> Whereas Gail says the Createx colors have a high pH and should have
          a
          > corresponding bath pH, certain colors(like magenta)of other brands
          > seem very sensitive to ammonia and start to break up with a high
          pH.
          > I adjust pH of bath only if all colors are misbehaving. If it is
          just
          > one color, I try intermixing it with a more stable one, as Gail
          > suggested mixing black with navy.
          >
          > Sometimes just diluting the colors with water or clear extender can
          > make it all work. This is counterintuitive if you are trying for
          > strong colors, but I recently had problems that were solved in this
          > way(I had trouble with colors breaking up when they were combed).It
          > can be difficult to recognize the right balance, but practice makes
          > perfect. Good luck!
          >
          > Enid
        • manihunt <manihunt@yahoo.com>
          Dear Enid, Am not sure if you received this message, so resending it. In your last message you said you use a color strip paper to test the pH of water and
          Message 4 of 6 , Mar 2 3:16 AM
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            Dear Enid,

            Am not sure if you received this message, so resending it.

            In your last message you said you use a color strip paper to test the
            pH of water and size. Is this the same as litmus paper or pH paper?
            How do you gauge the amount of pH in the size with the paper? Tried
            the garden center near me, they don't have pH meters. Tried the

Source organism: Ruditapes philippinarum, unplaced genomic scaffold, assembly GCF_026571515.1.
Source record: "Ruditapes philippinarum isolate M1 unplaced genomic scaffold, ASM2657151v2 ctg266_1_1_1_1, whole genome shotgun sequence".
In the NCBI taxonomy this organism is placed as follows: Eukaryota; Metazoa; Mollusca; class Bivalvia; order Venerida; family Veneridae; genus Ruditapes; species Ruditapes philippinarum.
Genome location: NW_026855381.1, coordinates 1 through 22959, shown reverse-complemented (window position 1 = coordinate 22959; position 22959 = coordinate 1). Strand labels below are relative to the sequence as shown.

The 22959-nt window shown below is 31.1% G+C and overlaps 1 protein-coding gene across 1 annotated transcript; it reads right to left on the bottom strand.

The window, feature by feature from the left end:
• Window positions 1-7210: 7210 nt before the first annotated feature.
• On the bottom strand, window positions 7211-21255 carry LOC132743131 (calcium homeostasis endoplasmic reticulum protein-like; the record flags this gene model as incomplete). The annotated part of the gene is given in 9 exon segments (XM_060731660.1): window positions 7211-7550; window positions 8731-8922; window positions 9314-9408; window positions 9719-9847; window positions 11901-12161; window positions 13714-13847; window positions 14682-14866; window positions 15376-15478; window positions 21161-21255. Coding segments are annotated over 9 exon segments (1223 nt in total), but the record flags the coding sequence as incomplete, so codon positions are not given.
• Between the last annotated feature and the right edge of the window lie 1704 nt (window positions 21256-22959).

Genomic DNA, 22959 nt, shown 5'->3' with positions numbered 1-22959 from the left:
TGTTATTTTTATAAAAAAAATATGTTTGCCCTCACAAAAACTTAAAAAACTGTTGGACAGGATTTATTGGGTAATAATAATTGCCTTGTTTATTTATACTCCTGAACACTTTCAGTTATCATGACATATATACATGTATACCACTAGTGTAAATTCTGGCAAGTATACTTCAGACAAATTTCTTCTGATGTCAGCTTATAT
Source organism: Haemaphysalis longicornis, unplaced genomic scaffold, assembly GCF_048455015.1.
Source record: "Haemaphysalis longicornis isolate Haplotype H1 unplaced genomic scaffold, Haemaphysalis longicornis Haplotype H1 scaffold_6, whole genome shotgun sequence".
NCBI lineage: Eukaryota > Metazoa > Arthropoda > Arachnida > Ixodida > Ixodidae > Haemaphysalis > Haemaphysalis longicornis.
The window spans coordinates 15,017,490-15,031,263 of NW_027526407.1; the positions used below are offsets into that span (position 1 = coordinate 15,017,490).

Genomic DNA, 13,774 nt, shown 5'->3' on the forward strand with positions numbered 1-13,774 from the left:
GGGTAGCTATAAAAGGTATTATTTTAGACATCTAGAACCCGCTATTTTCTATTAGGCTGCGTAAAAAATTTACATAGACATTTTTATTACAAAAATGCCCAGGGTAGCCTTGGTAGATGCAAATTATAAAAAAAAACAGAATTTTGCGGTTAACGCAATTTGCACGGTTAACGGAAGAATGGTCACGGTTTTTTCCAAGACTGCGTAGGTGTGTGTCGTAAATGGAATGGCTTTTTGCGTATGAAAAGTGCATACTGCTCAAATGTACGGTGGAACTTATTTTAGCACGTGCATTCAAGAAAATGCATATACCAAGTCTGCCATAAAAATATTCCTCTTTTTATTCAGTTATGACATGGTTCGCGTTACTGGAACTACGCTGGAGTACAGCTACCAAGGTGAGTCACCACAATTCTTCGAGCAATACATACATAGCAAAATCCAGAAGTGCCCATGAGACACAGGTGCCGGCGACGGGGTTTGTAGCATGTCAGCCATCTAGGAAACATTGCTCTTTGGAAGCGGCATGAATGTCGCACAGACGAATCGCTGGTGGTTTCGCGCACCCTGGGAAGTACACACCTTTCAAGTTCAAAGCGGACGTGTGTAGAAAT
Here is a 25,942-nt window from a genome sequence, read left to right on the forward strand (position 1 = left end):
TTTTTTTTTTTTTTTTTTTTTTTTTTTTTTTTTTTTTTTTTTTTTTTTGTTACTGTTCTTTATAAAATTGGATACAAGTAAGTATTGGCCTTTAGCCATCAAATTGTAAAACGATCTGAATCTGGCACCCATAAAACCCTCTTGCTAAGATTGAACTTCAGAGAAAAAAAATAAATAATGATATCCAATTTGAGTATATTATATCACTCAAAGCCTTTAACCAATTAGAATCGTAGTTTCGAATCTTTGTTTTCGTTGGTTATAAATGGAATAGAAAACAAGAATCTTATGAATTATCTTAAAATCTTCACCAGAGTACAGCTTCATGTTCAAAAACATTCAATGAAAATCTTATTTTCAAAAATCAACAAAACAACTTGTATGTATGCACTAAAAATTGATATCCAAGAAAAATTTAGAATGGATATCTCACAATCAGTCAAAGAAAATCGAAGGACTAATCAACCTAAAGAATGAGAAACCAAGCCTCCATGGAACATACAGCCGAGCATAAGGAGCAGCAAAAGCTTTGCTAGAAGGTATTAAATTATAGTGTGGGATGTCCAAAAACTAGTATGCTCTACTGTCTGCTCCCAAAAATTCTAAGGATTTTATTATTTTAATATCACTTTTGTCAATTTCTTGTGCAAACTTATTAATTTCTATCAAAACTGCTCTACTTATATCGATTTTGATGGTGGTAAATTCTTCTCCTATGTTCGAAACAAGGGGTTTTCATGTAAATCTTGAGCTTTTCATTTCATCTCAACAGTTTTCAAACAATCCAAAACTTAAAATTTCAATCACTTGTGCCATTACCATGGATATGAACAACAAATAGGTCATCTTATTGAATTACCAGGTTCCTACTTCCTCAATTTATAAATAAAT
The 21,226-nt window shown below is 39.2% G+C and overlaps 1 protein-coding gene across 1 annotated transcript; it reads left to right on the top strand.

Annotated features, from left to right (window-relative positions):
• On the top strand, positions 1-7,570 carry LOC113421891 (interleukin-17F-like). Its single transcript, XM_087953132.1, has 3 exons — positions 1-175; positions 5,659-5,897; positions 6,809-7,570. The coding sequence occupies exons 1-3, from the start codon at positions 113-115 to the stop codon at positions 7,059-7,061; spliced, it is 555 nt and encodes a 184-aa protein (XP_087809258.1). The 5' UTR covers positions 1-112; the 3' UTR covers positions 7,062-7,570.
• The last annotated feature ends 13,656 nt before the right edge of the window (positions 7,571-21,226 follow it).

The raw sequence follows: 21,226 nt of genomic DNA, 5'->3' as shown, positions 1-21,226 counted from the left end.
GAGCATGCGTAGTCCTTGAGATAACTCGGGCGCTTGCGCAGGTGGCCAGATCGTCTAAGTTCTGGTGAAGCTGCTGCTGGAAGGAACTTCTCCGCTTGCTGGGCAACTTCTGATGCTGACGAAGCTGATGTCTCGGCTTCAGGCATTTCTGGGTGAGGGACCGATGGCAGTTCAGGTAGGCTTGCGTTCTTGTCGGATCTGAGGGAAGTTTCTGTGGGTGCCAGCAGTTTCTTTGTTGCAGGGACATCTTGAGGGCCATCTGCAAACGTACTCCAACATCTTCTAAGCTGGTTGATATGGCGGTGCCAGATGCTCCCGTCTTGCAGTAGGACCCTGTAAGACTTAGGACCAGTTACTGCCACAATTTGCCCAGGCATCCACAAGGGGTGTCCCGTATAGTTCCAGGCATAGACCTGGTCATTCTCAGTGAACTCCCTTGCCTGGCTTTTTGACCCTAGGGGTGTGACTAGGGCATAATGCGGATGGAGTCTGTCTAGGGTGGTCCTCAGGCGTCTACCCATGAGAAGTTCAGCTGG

pharmacy, and they quoted a very high price.

            More confused!!


            --- In Marbling@yahoogroups.com, "enidadams <enidadams@y...>"
            <enidadams@y...> wrote:
            > I generally only test the pH of my water and size, with color strip
            > paper from Pro Chemical or Bookmakers, and haven't test color pH. I
            > have found marbling works best for me with the bath at 6.5 to 7.
            > Recently I found my methyl cel dissolved with only one tsp of
            ammonia
            > per 2 gallons and was still within the range so I omitted adding
            > vinegar and it seemed to help. pH meters are available from garden
            > centers for testing soil.
            >
            > Whereas Gail says the Createx colors have a high pH and should have
            a
            > corresponding bath pH, certain colors(like magenta)of other brands
            > seem very sensitive to ammonia and start to break up with a high
            pH.
            > I adjust pH of bath only if all colors are misbehaving. If it is
            just
            > one color, I try intermixing it with a more stable one, as Gail
            > suggested mixing black with navy.
            >
            > Sometimes just diluting the colors with water or clear extender can
            > make it all work. This is counterintuitive if you are trying for
            > strong colors, but I recently had problems that were solved in this
            > way(I had trouble with colors breaking up when they were combed).It
            > can be difficult to recognize the right balance, but practice makes
            > perfect. Good luck!
            >
            > Enid